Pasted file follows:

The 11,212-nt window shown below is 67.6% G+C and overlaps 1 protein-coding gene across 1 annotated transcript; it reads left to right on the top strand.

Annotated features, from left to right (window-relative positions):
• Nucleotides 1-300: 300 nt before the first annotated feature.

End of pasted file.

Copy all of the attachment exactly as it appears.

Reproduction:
The 11,212-nt window shown below is 67.6% G+C and overlaps 1 protein-coding gene across 1 annotated transcript; it reads left to right on the top strand.

Annotated features, from left to right (window-relative positions):
• Nucleotides 1-300: 300 nt before the first annotated feature.